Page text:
D’Arcy did work in rational mechanics, military technology, and physics. In the Mémoires of the Academy of Sciences for 1747 he presented his principle of conservation of areas, stating the moments of bodies with respect to a given axis thus: “The sum of the products of the mass of each body by the area that its radius vector describes around a fixed center,… is always proportional to the time.” In opposition to Maupertuis’s principle of least action, d’Arcy extended his principle to what he called the principle of conservation of action: The sum of the products of the masses, velocities, and perpendiculars (drawn from the center toward the bodies) is a constant. In the extension of his principle to the problem of the procession of the equinoxes, d’Arcy criticized d’Almbert’s work and was in turn criticized by both d’Alembert and Lagrange.

In 1751 d’Arcy presented a memoir on the physics and chemistry of gunpowder mixtures, the dimensions and design of cannon, and the placement of the charge in cannon. This work was continued in Essai d’une théorie d’artillerie (1760). He had the chemist Antoine Baumé conduct chemical analyses of gunpowder and showed that the physical mixing procedure, rather than the chemical content, was most important in obtaining a good product. In measuring the recoil and power of cannon he invented a momentum pendulum that was adopted by the Régie des Poudres.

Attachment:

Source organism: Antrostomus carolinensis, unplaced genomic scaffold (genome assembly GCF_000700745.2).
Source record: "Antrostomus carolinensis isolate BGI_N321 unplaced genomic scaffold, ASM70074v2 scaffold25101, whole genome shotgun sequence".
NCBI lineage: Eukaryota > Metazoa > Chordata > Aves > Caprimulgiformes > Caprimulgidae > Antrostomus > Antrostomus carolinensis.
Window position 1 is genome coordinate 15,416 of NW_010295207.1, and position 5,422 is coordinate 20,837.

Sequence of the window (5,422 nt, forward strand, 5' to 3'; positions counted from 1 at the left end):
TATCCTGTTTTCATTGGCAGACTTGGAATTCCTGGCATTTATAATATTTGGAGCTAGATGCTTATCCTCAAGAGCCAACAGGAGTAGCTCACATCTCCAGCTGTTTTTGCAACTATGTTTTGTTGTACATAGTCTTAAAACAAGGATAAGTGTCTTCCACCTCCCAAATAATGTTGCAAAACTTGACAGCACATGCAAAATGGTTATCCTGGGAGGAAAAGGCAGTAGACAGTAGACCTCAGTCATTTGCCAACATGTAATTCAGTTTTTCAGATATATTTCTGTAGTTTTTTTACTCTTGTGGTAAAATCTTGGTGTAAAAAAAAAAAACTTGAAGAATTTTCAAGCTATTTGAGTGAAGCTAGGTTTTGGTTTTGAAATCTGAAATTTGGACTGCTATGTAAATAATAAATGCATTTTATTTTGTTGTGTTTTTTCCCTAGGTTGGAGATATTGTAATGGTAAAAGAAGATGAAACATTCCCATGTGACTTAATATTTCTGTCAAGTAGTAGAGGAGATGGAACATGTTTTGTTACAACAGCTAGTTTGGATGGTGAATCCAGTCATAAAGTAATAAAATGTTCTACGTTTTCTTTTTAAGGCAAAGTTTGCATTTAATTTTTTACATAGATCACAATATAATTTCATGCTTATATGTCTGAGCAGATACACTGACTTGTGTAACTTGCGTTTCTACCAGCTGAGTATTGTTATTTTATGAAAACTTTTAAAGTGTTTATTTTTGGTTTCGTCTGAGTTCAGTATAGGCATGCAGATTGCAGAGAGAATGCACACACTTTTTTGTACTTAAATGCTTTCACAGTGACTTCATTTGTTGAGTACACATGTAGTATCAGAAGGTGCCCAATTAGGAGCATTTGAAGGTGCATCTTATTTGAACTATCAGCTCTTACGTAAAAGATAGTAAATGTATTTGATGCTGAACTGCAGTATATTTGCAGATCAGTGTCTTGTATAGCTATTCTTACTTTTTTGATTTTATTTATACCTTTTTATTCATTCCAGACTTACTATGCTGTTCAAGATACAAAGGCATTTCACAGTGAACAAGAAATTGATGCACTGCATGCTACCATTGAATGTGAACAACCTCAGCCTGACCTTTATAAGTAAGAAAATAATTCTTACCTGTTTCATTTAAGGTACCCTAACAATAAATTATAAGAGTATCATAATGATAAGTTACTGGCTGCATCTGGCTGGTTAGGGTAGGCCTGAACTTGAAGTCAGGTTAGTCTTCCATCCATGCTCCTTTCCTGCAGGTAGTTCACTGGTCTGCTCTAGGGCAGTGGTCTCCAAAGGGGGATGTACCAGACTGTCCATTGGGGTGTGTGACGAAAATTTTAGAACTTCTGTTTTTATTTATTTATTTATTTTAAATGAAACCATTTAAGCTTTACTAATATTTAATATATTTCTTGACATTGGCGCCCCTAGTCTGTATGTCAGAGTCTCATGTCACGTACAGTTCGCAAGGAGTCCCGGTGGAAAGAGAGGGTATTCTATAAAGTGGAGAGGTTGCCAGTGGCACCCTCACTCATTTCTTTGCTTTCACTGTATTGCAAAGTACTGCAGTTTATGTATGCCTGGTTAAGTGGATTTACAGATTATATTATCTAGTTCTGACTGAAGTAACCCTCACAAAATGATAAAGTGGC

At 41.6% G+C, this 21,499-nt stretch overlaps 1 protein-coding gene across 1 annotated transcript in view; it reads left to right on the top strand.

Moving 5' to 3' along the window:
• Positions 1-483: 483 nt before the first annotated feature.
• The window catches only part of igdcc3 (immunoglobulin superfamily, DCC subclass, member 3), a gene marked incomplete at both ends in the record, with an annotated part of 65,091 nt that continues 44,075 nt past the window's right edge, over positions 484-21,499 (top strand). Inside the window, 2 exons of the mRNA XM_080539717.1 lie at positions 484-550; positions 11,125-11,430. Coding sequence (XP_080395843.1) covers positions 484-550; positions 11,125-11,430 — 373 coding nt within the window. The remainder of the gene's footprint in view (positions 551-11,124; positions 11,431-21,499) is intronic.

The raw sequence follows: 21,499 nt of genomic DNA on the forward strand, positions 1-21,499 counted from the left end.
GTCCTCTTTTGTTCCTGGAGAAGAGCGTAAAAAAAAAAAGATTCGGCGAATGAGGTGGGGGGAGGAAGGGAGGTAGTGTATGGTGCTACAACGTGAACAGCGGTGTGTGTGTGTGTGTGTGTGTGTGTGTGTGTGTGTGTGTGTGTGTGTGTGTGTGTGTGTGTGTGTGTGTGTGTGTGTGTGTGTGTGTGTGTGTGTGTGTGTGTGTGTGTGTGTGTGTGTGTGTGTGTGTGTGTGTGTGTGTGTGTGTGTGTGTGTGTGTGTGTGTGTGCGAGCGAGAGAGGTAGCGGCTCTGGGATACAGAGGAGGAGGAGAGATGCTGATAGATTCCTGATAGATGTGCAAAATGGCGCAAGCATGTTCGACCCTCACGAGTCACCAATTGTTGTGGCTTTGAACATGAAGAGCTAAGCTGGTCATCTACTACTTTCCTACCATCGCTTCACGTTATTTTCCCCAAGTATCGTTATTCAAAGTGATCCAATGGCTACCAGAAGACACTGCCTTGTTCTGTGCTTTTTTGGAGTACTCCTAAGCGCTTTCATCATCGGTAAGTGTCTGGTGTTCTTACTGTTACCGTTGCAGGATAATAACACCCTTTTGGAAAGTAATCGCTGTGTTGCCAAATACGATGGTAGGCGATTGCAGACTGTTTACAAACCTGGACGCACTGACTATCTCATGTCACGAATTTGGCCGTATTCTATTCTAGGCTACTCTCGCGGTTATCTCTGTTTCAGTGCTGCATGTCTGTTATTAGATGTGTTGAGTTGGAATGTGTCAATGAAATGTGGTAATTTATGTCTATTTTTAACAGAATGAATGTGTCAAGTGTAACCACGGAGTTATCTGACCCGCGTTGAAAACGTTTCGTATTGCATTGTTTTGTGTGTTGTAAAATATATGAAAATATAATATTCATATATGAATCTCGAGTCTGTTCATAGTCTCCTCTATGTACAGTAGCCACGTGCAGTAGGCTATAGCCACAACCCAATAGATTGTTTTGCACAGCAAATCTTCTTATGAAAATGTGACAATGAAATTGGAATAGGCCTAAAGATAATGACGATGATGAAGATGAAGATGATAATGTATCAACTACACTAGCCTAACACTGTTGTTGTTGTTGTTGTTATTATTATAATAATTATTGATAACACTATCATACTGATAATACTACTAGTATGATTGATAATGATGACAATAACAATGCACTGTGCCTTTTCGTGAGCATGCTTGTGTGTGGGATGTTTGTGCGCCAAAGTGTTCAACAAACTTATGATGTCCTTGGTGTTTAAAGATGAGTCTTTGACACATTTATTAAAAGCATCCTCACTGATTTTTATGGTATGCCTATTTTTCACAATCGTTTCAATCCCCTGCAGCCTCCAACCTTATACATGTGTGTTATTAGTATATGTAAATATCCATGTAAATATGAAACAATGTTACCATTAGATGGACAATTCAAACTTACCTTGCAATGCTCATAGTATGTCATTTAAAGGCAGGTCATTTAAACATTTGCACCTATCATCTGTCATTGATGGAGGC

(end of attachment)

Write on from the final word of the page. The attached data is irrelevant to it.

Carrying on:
In 1749 d’Arcy and Jean Baptiste Le Roy developed a floating electrometer. In it a float in water supported a metal rod and plate. A second, charged plate was brought near it. Weights needed to restore the floating plate to its original level measured the electrostatic force. This device never proved very successful in practice, however. In 1765 d’Arcy presented an interesting memoir, “Sur la durée de la sensation de la vue.” His eyesight had been damaged in an accident; and he was forced to use an observer while conducting the experiment, in which he attempted to measure the optical persistence of visual images. For example, in moving a light in a small circle, he found that above seven revolutions per second, the single light gave the appearance of a continuous circle. This hastily performed experiment bears out a further remark of Condorcet’s about d’Arcy’s tendency to begin a project and leave it unfinished, for although he raised a number of important questions relating to the physiology of vision, d’Arcy never completed the work.